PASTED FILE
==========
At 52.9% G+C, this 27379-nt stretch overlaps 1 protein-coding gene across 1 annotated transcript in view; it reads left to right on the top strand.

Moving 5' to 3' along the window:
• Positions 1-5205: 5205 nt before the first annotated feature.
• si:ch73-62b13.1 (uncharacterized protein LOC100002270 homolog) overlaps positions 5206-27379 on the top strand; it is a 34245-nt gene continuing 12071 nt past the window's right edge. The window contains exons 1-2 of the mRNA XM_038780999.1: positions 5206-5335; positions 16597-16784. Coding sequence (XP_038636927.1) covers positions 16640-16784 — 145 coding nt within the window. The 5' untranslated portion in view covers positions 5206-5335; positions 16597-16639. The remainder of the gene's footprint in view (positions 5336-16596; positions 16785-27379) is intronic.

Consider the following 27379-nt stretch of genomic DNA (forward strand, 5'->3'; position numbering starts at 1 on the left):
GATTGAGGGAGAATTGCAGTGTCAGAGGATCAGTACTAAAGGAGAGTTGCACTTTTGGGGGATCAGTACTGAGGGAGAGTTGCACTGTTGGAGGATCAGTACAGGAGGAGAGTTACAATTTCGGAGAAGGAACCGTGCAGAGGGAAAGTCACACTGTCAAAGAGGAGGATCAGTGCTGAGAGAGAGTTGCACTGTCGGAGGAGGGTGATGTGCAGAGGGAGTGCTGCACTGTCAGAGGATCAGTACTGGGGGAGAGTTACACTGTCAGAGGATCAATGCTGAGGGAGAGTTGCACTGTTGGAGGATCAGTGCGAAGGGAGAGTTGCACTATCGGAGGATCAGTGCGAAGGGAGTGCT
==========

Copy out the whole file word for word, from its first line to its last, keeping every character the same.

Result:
At 52.9% G+C, this 27379-nt stretch overlaps 1 protein-coding gene across 1 annotated transcript in view; it reads left to right on the top strand.

Moving 5' to 3' along the window:
• Positions 1-5205: 5205 nt before the first annotated feature.
• si:ch73-62b13.1 (uncharacterized protein LOC100002270 homolog) overlaps positions 5206-27379 on the top strand; it is a 34245-nt gene continuing 12071 nt past the window's right edge. The window contains exons 1-2 of the mRNA XM_038780999.1: positions 5206-5335; positions 16597-16784. Coding sequence (XP_038636927.1) covers positions 16640-16784 — 145 coding nt within the window. The 5' untranslated portion in view covers positions 5206-5335; positions 16597-16639. The remainder of the gene's footprint in view (positions 5336-16596; positions 16785-27379) is intronic.

Consider the following 27379-nt stretch of genomic DNA (forward strand, 5'->3'; position numbering starts at 1 on the left):
GATTGAGGGAGAATTGCAGTGTCAGAGGATCAGTACTAAAGGAGAGTTGCACTTTTGGGGGATCAGTACTGAGGGAGAGTTGCACTGTTGGAGGATCAGTACAGGAGGAGAGTTACAATTTCGGAGAAGGAACCGTGCAGAGGGAAAGTCACACTGTCAAAGAGGAGGATCAGTGCTGAGAGAGAGTTGCACTGTCGGAGGAGGGTGATGTGCAGAGGGAGTGCTGCACTGTCAGAGGATCAGTACTGGGGGAGAGTTACACTGTCAGAGGATCAATGCTGAGGGAGAGTTGCACTGTTGGAGGATCAGTGCGAAGGGAGAGTTGCACTATCGGAGGATCAGTGCGAAGGGAGTGCT